Global HR 8 min

Wrongful termination: a guide for employees

Written by Barbara Matthews
April 30, 2024
Barbara Matthews


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If you’ve recently been terminated by your employer, you might be wondering whether or not it was legal. 

Of course, this all depends on the employment laws in your country. Each country (and, in the US, each state) has its own set of rules, so what is considered fair in one location might be grounds for wrongful termination in another.

In this article, we’ll clarify what wrongful termination is and whether or not you might have grounds to claim it. So let’s jump right in.

What is wrongful termination?

Wrongful termination encompasses a range of scenarios where an employee’s dismissal violates legal statutes, contractual agreements, or both.

To give some context, 64% of suits filed with the US Equal Employment Opportunity Commission alleged wrongful discharge in 2022 — defined by the commission as “the dismissal of an employee from their employment by the employer.”

What classifies as wrongful termination?

As mentioned, each country has their own definition of what is deemed wrongful or not. But even if you think you were terminated unfairly, this doesn’t necessarily mean it was wrongful.

For example, if you were let go due to performance issues, or because your employer was downsizing, this doesn’t mean the termination is invalid (provided your employer followed the correct process as laid out by law and internal company policy).

That said, the following scenarios can be classified as wrongful termination:


In nearly all countries, termination due to personal characteristics that are protected under the law — such as race, gender, national origin, age, religion, disability, and sexual orientation — is considered wrongful.

For example, let’s say your company is downsizing and your employer has to either lay you or your colleague off. Your performance review scores are consistently higher, your attendance record is better, and you have more skills and experience. However, you are the one who is dismissed. You may suspect that there is a discriminatory element to this decision, in which case you could possibly sue for wrongful termination.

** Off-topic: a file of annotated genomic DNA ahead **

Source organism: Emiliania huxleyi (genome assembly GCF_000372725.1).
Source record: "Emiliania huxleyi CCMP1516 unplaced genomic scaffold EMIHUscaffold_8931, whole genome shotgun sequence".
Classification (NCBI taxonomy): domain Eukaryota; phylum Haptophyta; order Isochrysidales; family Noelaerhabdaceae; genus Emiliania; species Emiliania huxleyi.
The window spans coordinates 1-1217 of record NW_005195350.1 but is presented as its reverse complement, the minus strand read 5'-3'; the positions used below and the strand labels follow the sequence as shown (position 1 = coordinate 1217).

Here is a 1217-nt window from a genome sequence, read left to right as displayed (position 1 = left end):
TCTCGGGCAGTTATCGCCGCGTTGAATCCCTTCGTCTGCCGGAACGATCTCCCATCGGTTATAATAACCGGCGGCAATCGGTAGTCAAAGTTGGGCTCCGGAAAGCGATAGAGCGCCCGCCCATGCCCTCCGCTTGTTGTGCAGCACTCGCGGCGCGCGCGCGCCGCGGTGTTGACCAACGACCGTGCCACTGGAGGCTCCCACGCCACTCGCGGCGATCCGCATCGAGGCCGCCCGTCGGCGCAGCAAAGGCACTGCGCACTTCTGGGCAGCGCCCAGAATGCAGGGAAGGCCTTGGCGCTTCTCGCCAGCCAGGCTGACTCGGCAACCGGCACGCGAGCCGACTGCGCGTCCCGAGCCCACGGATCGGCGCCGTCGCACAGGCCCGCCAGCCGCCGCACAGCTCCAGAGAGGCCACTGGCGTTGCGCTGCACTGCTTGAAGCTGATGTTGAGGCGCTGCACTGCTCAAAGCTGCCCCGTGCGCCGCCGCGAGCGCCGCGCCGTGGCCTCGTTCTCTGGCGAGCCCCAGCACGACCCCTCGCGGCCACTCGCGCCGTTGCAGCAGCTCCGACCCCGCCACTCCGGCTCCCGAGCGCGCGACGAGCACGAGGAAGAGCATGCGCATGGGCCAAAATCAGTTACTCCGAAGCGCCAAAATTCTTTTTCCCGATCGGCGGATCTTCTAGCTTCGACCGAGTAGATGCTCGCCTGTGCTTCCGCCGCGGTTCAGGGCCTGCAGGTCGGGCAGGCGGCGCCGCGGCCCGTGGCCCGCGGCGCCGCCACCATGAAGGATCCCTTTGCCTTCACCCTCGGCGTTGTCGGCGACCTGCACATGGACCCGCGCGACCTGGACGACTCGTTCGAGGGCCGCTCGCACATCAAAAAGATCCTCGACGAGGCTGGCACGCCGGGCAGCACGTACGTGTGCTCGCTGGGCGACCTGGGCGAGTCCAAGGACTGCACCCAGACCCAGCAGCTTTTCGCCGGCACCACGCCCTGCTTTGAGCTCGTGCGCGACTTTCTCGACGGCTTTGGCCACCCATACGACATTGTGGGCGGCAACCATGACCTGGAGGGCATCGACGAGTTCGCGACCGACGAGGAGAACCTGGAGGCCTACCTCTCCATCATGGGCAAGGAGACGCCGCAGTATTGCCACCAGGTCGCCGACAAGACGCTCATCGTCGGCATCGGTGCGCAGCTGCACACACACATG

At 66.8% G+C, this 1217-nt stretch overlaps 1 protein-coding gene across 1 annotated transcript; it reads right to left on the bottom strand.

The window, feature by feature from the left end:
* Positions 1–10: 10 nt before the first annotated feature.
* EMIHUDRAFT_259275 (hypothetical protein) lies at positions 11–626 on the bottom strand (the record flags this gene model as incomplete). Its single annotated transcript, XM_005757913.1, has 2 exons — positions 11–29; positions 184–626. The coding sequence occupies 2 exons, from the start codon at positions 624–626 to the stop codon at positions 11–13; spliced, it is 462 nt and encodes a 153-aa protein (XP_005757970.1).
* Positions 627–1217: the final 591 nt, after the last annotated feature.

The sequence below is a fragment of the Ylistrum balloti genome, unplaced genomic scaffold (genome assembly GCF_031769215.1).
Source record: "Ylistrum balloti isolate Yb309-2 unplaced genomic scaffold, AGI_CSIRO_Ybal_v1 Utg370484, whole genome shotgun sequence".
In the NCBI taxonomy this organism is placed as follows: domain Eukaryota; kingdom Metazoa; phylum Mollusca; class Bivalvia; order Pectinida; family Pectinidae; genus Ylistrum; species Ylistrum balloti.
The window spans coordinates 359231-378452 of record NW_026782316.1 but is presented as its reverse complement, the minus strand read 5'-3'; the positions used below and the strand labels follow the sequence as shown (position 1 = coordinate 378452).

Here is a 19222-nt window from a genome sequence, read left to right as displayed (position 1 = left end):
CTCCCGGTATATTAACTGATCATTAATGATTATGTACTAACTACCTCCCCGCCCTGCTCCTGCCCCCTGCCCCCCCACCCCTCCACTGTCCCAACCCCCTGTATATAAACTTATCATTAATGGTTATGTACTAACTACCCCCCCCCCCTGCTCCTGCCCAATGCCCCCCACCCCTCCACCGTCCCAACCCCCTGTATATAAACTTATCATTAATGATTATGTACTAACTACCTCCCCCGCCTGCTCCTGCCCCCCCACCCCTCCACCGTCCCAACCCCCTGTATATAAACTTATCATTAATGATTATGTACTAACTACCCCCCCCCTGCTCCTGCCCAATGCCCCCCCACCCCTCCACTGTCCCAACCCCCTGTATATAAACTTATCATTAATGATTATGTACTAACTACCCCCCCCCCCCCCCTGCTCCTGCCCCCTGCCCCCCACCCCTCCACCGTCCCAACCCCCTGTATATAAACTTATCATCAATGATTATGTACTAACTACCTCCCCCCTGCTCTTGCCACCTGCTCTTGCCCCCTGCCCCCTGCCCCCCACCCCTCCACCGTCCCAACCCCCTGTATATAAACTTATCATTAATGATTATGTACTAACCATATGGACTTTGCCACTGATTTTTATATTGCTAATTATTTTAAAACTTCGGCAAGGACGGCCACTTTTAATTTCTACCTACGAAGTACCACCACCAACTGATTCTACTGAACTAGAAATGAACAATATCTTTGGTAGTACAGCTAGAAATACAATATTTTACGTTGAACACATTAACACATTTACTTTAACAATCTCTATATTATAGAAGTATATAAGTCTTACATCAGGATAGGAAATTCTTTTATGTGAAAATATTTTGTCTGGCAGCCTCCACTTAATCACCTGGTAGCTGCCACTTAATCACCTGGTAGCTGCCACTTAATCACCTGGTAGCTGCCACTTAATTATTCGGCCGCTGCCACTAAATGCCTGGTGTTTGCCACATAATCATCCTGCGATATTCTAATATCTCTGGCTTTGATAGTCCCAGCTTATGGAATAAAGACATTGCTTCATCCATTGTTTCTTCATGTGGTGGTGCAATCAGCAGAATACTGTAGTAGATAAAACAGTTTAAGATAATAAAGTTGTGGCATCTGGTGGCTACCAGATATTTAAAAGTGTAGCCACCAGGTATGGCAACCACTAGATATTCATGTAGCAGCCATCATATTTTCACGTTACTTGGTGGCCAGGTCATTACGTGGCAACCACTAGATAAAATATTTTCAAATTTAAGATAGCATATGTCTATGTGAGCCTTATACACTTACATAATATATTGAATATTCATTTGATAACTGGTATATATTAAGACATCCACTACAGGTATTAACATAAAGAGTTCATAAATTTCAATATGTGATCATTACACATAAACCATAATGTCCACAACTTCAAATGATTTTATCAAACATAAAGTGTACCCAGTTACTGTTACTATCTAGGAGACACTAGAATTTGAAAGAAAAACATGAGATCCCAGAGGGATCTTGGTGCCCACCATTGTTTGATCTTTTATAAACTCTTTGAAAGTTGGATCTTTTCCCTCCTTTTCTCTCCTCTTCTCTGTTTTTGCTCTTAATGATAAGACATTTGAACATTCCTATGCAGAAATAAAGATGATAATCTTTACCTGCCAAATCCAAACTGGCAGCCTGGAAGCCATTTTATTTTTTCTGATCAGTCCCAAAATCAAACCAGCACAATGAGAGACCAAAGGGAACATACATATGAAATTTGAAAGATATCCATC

Causes of discrimination in the workplace by per cent (US only)

Violation of contract

If your employer dismisses you in a manner that breaches one or more terms of your contract, this can be a basis for a wrongful termination lawsuit. 

For instance, if your contract states you can only be let go for cause, and you are suddenly terminated without any justifiable reason, this can be considered a breach of contract.

Whether it’s due to a misinterpretation of the employment contract’s terms, a deliberate disregard for your contractual obligations, or a misjudged attempt to circumvent the contract terms, you may have grounds to claim wrongful termination.

Violation of law

Violation of your country’s employment laws is another type of wrongful termination. In the US, for example, firing an employee for taking legally protected leave, such as that listed under the Family and Medical Leave Act (FMLA), may qualify as wrongful termination. 

Note that, if you work remotely and your employer is based in another country, your employer has to abide by the rules of your country. For instance, if your employer is based in California but you are based in Germany, they would not be able to fire you “at-will.”


If an employer dismisses you as a direct response to a protected activity, this often constitutes retaliation. 

Legally protected activities can include filing a complaint about workplace safety, reporting discrimination, whistleblowing on an illegal practice, or participating in an investigation against the employer.

In most countries, retaliation is grounds for wrongful termination.

Reporting or refusing to participate in harassment

Data from a recent survey revealed that slightly more than half of workers have either encountered or observed behaviors at work that are inappropriate, unethical, or unlawful, including bullying (51%), sexual harassment (40%), and racism (30%).

These behaviors create a toxic work environment and violate fundamental employee rights to safety and respect. If you’re facing termination for either reporting or declining to engage in such behaviors, that — similar to retaliation — constitutes wrongful dismissal. 

Reporting or refusing to conduct an illegal act or safety violation

Reporting or refusing to perform an illegal act or safety violation is a major aspect of employment law in many countries, particularly in relation to wrongful dismissal.

This occurs when an employee is dismissed for either speaking about illegal activities happening within the organization, or choosing not to engage in practices that they deem unlawful or unsafe.

If you were asked to do something you knew was unsafe, and was terminated for refusing or reporting it, you likely have grounds for wrongful termination.